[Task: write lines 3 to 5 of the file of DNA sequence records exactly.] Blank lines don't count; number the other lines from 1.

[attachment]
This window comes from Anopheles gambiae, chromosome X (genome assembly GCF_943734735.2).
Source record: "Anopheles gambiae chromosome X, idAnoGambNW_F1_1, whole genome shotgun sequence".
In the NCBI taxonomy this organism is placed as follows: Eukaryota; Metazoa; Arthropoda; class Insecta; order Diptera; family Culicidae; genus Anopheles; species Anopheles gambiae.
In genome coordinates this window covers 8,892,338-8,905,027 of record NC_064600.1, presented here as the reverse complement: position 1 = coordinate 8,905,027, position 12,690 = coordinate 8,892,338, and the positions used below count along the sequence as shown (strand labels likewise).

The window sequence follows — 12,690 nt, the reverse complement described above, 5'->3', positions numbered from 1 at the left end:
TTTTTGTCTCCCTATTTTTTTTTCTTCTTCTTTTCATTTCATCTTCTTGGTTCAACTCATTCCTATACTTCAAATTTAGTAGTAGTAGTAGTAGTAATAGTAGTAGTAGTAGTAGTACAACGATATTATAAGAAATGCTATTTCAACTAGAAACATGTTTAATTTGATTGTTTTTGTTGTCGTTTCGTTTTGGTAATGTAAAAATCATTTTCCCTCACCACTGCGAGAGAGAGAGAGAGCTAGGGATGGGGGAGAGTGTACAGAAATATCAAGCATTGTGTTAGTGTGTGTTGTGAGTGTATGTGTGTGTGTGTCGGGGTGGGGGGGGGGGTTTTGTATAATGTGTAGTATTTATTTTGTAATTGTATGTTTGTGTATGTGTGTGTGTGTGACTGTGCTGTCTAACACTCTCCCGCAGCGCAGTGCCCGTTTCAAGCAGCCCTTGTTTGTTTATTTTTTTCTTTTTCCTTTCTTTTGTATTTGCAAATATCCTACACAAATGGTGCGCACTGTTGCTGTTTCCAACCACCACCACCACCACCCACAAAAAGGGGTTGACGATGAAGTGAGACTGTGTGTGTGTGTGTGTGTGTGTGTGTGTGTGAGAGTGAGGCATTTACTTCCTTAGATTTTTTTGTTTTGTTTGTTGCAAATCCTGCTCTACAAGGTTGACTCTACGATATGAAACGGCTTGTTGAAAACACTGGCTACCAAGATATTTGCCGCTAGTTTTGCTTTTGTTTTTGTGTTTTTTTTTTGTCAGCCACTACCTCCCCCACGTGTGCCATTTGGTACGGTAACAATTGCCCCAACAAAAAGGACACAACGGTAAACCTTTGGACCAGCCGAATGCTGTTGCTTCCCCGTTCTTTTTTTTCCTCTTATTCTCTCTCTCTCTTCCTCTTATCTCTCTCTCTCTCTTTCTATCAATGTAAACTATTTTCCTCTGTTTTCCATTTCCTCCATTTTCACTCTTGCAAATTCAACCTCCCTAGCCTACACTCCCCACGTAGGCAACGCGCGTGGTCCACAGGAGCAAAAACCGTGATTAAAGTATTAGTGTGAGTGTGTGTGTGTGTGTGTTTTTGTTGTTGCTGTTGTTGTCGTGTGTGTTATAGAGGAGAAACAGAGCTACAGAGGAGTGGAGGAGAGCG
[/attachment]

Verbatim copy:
In the NCBI taxonomy this organism is placed as follows: Eukaryota; Metazoa; Arthropoda; class Insecta; order Diptera; family Culicidae; genus Anopheles; species Anopheles gambiae.
In genome coordinates this window covers 8,892,338-8,905,027 of record NC_064600.1, presented here as the reverse complement: position 1 = coordinate 8,905,027, position 12,690 = coordinate 8,892,338, and the positions used below count along the sequence as shown (strand labels likewise).

The window sequence follows — 12,690 nt, the reverse complement described above, 5'->3', positions numbered from 1 at the left end: